I love nothing more than to pour a cup of tea and to flip through my great-grandmother Olena’s recipe books. Although there are many good cooks in my family, Olena was uncontested in her expertise and passion. I was a toddler when she passed away, but my mother and aunt’s stories and Olena’s handwritten books give shape to the woman of whom I only have a few sepia tinted photographs. Our family lore wouldn’t be complete without stories of Olena’s garlicky pork roasts, bright yellow sponge cakes filled with vanilla cream and raspberry compotes.
My favorites among Olena’s recipes are the forgotten old dishes that got lost during the decades of Soviet food shortages, standardization of the cuisine and obliteration of regional traditions. Some of it was forced by the state to create a market for commercial products; some of it was a part of a natural process as more women joined the work force and no longer had time to prepare complex meals. Olena’s recipes belong to another generation, but this is not to say that all of them are time consuming, extravagant affairs. For instance, her solozhenyk, crepe cake filled with lemony cheese garnished with raspberries, is elegant, but it’s also inexpensive and easy to make.
Solozhenyk is a Ukrainian dessert made from crepe or thin sponge cake batter. In old cookbooks, it appears in all sorts of guises and is garnished with different types of fruit. Olena also has recipes for apple and cherry solozhenyk decorated with Italian meringue. But it was her cheese solozhenyk that caught my attention, because it’s essentially deconstructed cheese and raisin crepes (nalysnyky in Ukrainian or cheese blintzes), a dish I adore.
Making a crepe cake is even quicker than rolling individual crepes around the filing into neat logs. Olena suggests using fresh white cheese, which was commonly made at home, but farmer’s cheese, Polish twaróg, Russian tvorog, quark, fromage blanc or even ricotta all work well. The cheese shouldn’t be too runny (drain it in a sieve to remove excess liquid) and it should have a delicate flavor.
Even if you don’t make the cake, I urge you to try the vanilla and Madeira wine perfumed raisins. It takes minutes to put together, but the boozy raisins last for months and can be used as an aromatic garnish for cakes, crepes, yogurt and fruit salads. Maidera is a type of fortified wine, and I prefer to use it instead of rum to macerate dry fruit. The flavor is milder, more caramelized, with natural dark vanilla undertones. The raisins are delicious and so is the macerating liquid.
Olena suggests garnishing the cake with raspberries, but of course, other berries or even orange segments would complement the lemon and vanilla flavors perfectly. Pistachio slivers were my decorative addition, but I think that Olena would approve.
Solozhenyk (Crepe Cake with Sweet Cheese, Raisins and Raspberries)
I deliberately avoided giving the amount of sugar, because it depends on the type of cheese you can find. If you’re using ricotta, a sweet, mild cheese, you may need less sugar than if you’re using much more assertive farmer’s cheese. To sharpen ricotta, I recommend adding a teaspoon of lemon juice.
If you don’t have time to make Madeira raisins or wish to skip alcohol entirely, soak raisins in orange juice with a little bit of vanilla extract for at least an hour or overnight (start it as soon as you make the crepe batter). It will add a richer dimension of flavor.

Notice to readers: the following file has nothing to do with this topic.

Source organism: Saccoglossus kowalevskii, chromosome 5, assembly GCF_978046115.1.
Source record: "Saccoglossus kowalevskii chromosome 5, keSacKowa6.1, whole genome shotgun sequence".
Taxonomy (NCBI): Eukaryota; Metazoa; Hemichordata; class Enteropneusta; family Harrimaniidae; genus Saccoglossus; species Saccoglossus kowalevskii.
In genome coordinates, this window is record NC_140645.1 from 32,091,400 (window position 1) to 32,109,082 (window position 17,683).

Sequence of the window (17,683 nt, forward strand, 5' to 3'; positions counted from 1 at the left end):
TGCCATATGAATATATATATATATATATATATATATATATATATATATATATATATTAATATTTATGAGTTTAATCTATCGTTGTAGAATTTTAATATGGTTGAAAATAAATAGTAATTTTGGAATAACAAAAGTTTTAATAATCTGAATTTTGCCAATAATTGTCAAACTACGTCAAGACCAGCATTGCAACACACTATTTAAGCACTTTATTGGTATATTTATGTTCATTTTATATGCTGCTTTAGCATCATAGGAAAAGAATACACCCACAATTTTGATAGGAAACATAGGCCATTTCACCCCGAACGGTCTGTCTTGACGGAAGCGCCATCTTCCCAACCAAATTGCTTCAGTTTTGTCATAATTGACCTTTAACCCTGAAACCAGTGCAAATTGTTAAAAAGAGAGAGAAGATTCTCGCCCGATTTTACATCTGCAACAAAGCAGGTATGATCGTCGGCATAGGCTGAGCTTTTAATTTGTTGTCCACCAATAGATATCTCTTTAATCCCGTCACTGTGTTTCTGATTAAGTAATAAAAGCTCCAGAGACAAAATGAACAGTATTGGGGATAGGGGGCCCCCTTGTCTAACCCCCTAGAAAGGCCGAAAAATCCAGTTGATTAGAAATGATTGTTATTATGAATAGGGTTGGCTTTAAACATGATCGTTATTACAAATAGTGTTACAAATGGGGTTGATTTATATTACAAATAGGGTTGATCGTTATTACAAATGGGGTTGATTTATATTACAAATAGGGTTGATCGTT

Crepes (makes 20 8″ crepes)
200 g (1 1/2 cups) all-purpose or pastry flour
4 egg yolks and 2 egg whites
1 teaspoon sugar
1/4 teaspoon salt
2 cups of milk and 1/4 cup of water
2 Tablespoons butter, softened
1/4 teaspoon vanilla extract (optional)
Sweet Cheese Filling
1.5 lb (~750g) fresh white cheese (ricotta, farmers cheese, fromage blanc, quark)
Sugar to taste
1 teaspoon vanilla extract
zest of 1 lemon
Madeira raisins (see below), fresh raspberries and pistachios for garnish
Beat egg yolks with softened butter, sugar, salt and vanilla (if using). Add sieved flour and 1 cup of milk. Mix well and add the rest of milk and 1/4 cup of water. Stir well. Let the batter rest for at least an hour or overnight in a cool spot. Add egg whites whipped to soft foam just before you’re ready to make crepes. The finished crepe dough should be the consistency of heavy cream and without lumps. If the batter appears too thick, add more water. Overly thick batter makes tough crepes.
Pass the cheese through a sieve and mix with sugar, lemon zest and vanilla. Taste and add more sugar, if neeed. Keep in mind that the crepes aren’t too sweet, so if you want your cake to be sweet, adjust the sugar quantity accordingly. Set the filling aside.
Stir the crepe batter well. Place a nonstick or seasoned 8-inch crepe pan over medium heat. Brush the surface with oil or clarified butter, and once the pan heats up, add a ladleful of batter and swirl just to cover the surface. Cook until the bottom just begins to brown, about 30 seconds, then lift an edge with a thin spatula and flip the crepe. Cook on the other side for 10 seconds. Flip the crepe onto a plate. Continue until you use up the dough. Stir the batter well before ladling it onto the pan. You should have 20 crepes.
Save the best looking crepe for the top of the cake and set aside. Lay 1 crepe on a cake plate. Cover the crepe with the cheese filling (about 1/4 cup). Sprinkle a few raisins over the filling, add another crepe and repeat to make a neat stack. Garnish with fresh raspberries and pistachios. Enjoy!
1 cup of raisins
Madeira wine to cover
1/4 piece of vanilla bean, split in half
Rinse raisins and let them dry. Cover with Madeira and add the vanilla bean. The flavor starts to develop after 24 hours, but it gets better the longer the raisins steep. For this reason, I suggest making a double batch.
Photography © Bois de Jasmin